- Oxford Handbooks in Linguistics
- The Oxford Handbook of Pragmatics
- Preface and Acknowledgements
- List of Symbols and Abbreviations
- List of Contributors
- Introduction: What is Pragmatics?
- Contextualism and Semantic Minimalism
- Neo-Gricean Pragmatics
- Relevance Theory
- Formal Pragmatics
- Continental European Perspective View
- The Sociological Foundations of Pragmatics
- Presupposition and Givenness
- Speech Acts
- Deixis and the Interactional Foundations of Reference
- Cognitive Pragmatics
- Developmental Pragmatics
- Experimental Pragmatics
- Computational Pragmatics
- Clinical Pragmatics
- Politeness and Impoliteness
- Cross-Cultural and Intercultural Pragmatics
- Interlanguage Pragmatics
- Conversation Analysis
- Pragmatics and Semantics
- Pragmatics and Grammar: More Pragmatics or More Grammar
- Pragmatics and Morphology: Morphopragmatics
- Pragmatics and the Lexicon
- Pragmatics and Prosody
- Pragmatics and Language Change: Historical Pragmatics
- Pragmatics and Information Structure
- Oxford Handbooks in Linguistics
Abstract and Keywords
Information structure deals with the question of how—and specifically, in what order—we choose to present the informational content of a proposition. In English and many other languages, this content is structured in such a way that given, or familiar, information precedes new, or unfamiliar, information. Because givenness and newness are largely matters of what has come previously in the discourse, information structuring is inextricably tied to matters of context—in particular, the prior linguistic context—and this is what makes information structure quintessentially pragmatic in nature. While it has long been recognized that various non-canonical word orders function to preserve a given-before-new ordering in an utterance, a great deal of research has focused on how to determine the specific categories of givenness and newness that matter for information structuring. A growing body of psycholinguistic work explores the role that these categories play in language comprehension.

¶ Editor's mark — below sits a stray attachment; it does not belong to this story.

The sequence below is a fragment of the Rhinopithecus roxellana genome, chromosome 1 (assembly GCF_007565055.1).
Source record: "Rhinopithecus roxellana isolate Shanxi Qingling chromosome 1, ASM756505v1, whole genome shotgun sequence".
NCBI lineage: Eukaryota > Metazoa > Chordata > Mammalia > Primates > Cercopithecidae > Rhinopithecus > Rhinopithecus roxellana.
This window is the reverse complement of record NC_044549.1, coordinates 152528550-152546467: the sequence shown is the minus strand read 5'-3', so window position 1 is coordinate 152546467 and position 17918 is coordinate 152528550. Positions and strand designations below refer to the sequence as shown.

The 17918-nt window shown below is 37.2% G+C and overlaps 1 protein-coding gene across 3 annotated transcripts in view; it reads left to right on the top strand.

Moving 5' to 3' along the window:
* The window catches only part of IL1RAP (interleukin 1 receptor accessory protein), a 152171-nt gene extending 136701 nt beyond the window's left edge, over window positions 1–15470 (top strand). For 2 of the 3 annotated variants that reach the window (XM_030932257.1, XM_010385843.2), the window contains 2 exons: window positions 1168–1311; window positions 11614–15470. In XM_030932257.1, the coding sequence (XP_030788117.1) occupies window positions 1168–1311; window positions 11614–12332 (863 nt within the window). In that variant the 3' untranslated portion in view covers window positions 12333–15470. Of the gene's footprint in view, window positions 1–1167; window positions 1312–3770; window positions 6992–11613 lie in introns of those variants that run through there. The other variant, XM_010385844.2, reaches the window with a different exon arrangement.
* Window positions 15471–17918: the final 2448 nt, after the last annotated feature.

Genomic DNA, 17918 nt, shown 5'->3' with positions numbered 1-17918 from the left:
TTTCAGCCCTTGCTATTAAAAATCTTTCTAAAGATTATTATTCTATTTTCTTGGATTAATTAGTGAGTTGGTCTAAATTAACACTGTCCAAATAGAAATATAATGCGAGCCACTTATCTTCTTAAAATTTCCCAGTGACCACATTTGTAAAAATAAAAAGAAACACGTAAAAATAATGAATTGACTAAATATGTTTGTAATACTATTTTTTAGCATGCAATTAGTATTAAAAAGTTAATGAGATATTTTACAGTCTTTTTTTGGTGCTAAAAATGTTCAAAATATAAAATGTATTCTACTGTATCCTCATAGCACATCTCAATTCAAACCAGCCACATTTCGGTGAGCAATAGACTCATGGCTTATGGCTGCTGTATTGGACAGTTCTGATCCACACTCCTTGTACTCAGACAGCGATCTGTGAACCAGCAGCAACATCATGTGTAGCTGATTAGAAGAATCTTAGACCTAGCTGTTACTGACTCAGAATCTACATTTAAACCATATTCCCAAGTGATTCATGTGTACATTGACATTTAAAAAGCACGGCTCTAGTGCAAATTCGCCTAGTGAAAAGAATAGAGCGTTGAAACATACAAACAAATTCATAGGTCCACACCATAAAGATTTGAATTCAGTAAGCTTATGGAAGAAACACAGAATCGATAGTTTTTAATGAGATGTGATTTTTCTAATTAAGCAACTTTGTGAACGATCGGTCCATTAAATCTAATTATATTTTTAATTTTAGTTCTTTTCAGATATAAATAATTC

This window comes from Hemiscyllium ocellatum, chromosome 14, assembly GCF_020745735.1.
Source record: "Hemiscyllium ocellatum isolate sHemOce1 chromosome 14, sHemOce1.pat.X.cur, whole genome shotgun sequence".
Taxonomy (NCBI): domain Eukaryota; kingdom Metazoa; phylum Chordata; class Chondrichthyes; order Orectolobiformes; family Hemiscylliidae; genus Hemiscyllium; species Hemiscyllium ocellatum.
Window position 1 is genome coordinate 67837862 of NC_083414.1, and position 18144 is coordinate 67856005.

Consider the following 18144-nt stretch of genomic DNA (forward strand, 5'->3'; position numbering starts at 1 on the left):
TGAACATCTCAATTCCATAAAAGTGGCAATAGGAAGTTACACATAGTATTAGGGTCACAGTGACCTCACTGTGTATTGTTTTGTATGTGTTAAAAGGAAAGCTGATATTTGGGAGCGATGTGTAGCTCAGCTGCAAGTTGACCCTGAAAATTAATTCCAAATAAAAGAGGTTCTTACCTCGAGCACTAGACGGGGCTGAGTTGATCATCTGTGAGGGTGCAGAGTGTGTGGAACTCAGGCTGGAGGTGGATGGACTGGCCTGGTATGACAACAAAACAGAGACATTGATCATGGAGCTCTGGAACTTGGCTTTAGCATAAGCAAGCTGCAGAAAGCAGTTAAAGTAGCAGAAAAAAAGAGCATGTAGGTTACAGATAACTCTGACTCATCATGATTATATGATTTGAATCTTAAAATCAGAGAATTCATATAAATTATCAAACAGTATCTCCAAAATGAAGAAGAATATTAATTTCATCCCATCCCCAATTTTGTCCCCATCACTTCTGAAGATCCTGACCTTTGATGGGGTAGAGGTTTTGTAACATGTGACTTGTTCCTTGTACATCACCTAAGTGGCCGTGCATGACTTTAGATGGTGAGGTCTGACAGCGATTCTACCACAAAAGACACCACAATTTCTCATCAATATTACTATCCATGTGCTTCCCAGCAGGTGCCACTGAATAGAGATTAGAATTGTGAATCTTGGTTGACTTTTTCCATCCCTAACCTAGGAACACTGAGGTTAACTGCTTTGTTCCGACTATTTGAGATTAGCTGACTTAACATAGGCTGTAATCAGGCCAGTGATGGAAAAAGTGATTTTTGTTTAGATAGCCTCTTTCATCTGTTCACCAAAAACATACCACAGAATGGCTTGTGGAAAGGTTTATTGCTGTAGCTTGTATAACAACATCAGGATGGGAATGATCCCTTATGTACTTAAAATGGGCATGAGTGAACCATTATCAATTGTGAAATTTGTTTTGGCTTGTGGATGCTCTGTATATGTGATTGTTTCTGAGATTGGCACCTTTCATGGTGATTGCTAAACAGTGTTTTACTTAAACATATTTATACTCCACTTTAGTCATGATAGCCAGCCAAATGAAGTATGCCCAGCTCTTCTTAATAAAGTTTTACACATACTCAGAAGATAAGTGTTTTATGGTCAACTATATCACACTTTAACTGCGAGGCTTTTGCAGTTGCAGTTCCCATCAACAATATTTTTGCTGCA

Gregory Ward (1978, UC-Berkeley, BA in Comparative Literature and Linguistics (with honors), 1985, Penn, PhD) is currently Professor of Linguistics, Gender & Sexuality Studies, and Philosophy at Northwestern University, where he has taught since 1986 (and was Chair from 1999-2004). Professor Ward’s primary research area is discourse/pragmatics, with specific interests in pragmatic theory, information structure, and reference/anaphora. His scholarship includes over 175 talks, 75 papers and 4 books: The Semantics and pragmatics of preposing (1996), Information status and noncanonical word order in English (1998, co-authored with Betty Birner), The handbook of pragmatics (2004, co-edited with Laurence R. Horn) and Drawing the boundaries of meaning: neo-Gricean studies in pragmatics ands in honor of Laurence R. Horn (2006, co-edited with Betty J. Birner). Outside Northwestern, he has taught at 8 Linguistic Society of America (LSA) Summer Linguistic Institutes. From 1986-1998, he was a consultant at AT&T Labs, working on intonational meaning. In 2004-05, he was a Fellow at the Center for Advanced Study in the Behavioral Sciences, and from 2004-2007 he served as Secretary-Treasurer of the LSA. He was also elected Fellow of the LSA in 2009 and was the 2012 recipient of the E. LeRoy Hall Award for Excellence in Teaching in Northwestern’s Weinberg College of Arts and Sciences.
Betty Birner received her PhD in linguistics from Northwestern University in 1992. She held a two-year postdoctoral fellowship at University of Pennsylvania’s Institute for Research in Cognitive Science from 1993-1995, and is a Professor in the Department of English at Northern Illinois University. Her books include The discourse function of inversion in English (1996), Information status and noncanonical word order in English (1998, co-authored with Gregory Ward), and Drawing the boundaries of meaning: neo-Gricean studies in pragmatics and semantics in honour of Laurence R. Horn (2006, co-edited with Gregory Ward).
Elsi Kaiser is an Associate Professor in the Department of Linguistics at the University of Southern California. Her primary research focus is in psycholinguistics, especially adult sentence processing and issues related to reference resolution, information structure and the syntax/pragmatics/semantics interface(s). She is especially interested in how different kinds of information interact and are integrated during language processing and what this can tell us about the nature of the mental representations activated during processing.
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